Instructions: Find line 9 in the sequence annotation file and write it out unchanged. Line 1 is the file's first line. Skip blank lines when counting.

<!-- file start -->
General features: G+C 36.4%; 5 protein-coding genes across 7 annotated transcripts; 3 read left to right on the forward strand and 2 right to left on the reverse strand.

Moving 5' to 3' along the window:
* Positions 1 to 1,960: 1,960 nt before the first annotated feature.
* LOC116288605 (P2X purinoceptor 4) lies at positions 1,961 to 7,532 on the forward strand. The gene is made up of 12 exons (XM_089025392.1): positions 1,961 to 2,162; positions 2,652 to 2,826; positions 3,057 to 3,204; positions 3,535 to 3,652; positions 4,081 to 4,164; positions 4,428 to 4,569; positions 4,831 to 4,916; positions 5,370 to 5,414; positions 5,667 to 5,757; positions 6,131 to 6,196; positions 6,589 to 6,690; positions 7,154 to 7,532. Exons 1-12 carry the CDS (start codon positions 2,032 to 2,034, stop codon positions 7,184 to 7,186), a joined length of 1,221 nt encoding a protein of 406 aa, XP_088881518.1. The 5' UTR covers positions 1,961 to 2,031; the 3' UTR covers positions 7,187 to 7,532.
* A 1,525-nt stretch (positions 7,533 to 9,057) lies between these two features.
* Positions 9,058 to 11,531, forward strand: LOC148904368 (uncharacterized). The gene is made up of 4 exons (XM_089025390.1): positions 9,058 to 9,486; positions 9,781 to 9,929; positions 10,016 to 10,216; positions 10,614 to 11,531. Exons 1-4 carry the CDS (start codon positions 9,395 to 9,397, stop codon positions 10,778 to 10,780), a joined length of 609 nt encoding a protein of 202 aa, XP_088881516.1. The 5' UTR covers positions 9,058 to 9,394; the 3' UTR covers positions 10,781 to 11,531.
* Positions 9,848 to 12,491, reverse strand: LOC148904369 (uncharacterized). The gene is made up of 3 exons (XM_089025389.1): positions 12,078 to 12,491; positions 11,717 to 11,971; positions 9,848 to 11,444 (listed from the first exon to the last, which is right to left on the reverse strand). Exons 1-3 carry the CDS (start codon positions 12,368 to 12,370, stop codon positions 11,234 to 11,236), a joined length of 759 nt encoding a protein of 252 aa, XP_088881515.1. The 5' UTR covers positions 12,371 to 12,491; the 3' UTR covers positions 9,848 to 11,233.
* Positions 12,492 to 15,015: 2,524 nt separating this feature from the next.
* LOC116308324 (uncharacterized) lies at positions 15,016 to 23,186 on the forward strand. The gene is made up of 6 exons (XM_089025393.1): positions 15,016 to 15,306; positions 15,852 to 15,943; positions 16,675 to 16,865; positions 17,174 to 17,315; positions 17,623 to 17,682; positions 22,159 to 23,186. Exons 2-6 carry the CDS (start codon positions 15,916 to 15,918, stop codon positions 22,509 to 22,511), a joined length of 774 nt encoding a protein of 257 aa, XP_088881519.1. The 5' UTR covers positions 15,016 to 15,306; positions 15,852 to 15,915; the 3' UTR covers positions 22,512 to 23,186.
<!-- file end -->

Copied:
* LOC116308324 (uncharacterized) lies at positions 15,016 to 23,186 on the forward strand. The gene is made up of 6 exons (XM_089025393.1): positions 15,016 to 15,306; positions 15,852 to 15,943; positions 16,675 to 16,865; positions 17,174 to 17,315; positions 17,623 to 17,682; positions 22,159 to 23,186. Exons 2-6 carry the CDS (start codon positions 15,916 to 15,918, stop codon positions 22,509 to 22,511), a joined length of 774 nt encoding a protein of 257 aa, XP_088881519.1. The 5' UTR covers positions 15,016 to 15,306; positions 15,852 to 15,915; the 3' UTR covers positions 22,512 to 23,186.